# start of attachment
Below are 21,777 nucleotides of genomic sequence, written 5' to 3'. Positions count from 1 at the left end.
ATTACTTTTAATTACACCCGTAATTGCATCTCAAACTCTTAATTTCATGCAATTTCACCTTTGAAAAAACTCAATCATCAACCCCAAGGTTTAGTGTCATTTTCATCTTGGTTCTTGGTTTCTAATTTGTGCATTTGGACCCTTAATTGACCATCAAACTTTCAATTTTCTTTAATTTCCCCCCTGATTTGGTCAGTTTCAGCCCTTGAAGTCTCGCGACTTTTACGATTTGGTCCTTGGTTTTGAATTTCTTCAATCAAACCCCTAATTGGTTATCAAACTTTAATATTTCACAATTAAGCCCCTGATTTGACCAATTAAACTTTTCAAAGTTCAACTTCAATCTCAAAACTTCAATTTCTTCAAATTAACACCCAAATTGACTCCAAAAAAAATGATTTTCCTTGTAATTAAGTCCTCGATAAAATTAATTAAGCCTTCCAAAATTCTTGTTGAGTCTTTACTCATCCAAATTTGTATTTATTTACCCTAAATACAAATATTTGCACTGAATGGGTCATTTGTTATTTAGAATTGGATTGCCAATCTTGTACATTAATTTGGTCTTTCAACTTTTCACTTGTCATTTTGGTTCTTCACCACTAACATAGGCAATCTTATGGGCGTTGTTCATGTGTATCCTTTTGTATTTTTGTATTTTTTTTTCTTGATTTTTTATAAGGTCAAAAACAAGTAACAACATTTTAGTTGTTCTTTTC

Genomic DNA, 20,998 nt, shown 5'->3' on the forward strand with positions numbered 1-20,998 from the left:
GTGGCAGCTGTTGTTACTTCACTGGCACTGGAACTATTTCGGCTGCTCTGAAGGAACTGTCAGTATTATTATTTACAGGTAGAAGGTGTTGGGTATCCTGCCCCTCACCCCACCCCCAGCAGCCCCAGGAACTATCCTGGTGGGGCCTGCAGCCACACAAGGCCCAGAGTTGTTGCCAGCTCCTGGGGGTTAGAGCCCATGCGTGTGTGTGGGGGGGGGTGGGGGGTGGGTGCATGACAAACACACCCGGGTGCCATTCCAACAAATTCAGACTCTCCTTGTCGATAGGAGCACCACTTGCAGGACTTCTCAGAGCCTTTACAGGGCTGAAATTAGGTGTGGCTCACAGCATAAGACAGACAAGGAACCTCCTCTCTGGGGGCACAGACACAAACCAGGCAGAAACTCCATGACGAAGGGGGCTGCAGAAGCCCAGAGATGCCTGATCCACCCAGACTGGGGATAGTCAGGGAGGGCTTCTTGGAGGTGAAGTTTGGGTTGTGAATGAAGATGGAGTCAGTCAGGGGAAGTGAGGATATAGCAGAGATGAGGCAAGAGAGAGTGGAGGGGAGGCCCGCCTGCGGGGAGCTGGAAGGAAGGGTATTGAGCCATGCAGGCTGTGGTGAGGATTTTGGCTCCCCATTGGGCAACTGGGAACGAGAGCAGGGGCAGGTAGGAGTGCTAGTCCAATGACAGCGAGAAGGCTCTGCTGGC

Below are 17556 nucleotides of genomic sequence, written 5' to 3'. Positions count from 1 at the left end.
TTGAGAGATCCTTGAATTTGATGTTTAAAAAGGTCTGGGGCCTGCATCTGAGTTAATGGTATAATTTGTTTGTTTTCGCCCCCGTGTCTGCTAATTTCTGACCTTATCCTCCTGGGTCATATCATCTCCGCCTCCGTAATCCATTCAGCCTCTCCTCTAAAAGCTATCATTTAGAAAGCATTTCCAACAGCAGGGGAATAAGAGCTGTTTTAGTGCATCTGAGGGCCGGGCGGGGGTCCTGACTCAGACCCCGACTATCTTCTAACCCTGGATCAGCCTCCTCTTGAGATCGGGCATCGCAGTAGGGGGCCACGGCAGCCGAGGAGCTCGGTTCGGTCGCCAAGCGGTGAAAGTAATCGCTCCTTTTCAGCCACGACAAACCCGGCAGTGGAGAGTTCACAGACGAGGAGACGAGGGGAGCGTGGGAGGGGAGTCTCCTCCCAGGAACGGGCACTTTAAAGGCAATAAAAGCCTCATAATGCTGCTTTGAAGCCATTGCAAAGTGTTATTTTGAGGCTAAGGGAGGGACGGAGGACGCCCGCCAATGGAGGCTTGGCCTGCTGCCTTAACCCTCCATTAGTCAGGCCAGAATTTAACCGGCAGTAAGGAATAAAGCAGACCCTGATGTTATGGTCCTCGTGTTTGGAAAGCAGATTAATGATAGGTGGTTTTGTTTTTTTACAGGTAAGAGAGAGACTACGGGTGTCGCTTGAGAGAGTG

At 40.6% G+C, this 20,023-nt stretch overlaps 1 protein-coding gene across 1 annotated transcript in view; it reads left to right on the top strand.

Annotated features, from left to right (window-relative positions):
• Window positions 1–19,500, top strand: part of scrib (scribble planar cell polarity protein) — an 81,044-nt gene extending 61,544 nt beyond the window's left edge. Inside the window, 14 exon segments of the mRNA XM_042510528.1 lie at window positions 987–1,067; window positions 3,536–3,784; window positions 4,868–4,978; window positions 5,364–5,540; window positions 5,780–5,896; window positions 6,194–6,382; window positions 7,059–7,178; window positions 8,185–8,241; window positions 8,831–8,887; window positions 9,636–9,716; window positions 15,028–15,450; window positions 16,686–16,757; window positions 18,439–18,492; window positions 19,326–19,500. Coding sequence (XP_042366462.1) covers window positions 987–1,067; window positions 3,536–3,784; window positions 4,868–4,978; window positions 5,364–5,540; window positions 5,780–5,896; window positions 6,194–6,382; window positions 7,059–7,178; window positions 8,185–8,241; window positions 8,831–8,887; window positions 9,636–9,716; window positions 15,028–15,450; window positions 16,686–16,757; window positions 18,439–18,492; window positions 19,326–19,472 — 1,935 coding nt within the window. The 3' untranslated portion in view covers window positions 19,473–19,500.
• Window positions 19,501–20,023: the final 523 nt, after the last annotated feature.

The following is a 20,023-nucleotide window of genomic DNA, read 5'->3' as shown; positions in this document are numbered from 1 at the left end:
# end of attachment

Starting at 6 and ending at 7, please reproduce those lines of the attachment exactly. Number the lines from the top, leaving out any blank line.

TTGAGAGATCCTTGAATTTGATGTTTAAAAAGGTCTGGGGCCTGCATCTGAGTTAATGGTATAATTTGTTTGTTTTCGCCCCCGTGTCTGCTAATTTCTGACCTTATCCTCCTGGGTCATATCATCTCCGCCTCCGTAATCCATTCAGCCTCTCCTCTAAAAGCTATCATTTAGAAAGCATTTCCAACAGCAGGGGAATAAGAGCTGTTTTAGTGCATCTGAGGGCCGGGCGGGGGTCCTGACTCAGACCCCGACTATCTTCTAACCCTGGATCAGCCTCCTCTTGAGATCGGGCATCGCAGTAGGGGGCCACGGCAGCCGAGGAGCTCGGTTCGGTCGCCAAGCGGTGAAAGTAATCGCTCCTTTTCAGCCACGACAAACCCGGCAGTGGAGAGTTCACAGACGAGGAGACGAGGGGAGCGTGGGAGGGGAGTCTCCTCCCAGGAACGGGCACTTTAAAGGCAATAAAAGCCTCATAATGCTGCTTTGAAGCCATTGCAAAGTGTTATTTTGAGGCTAAGGGAGGGACGGAGGACGCCCGCCAATGGAGGCTTGGCCTGCTGCCTTAACCCTCCATTAGTCAGGCCAGAATTTAACCGGCAGTAAGGAATAAAGCAGACCCTGATGTTATGGTCCTCGTGTTTGGAAAGCAGATTAATGATAGGTGGTTTTGTTTTTTTACAGGTAAGAGAGAGACTACGGGTGTCGCTTGAGAGAGTG

At 40.6% G+C, this 20,023-nt stretch overlaps 1 protein-coding gene across 1 annotated transcript in view; it reads left to right on the top strand.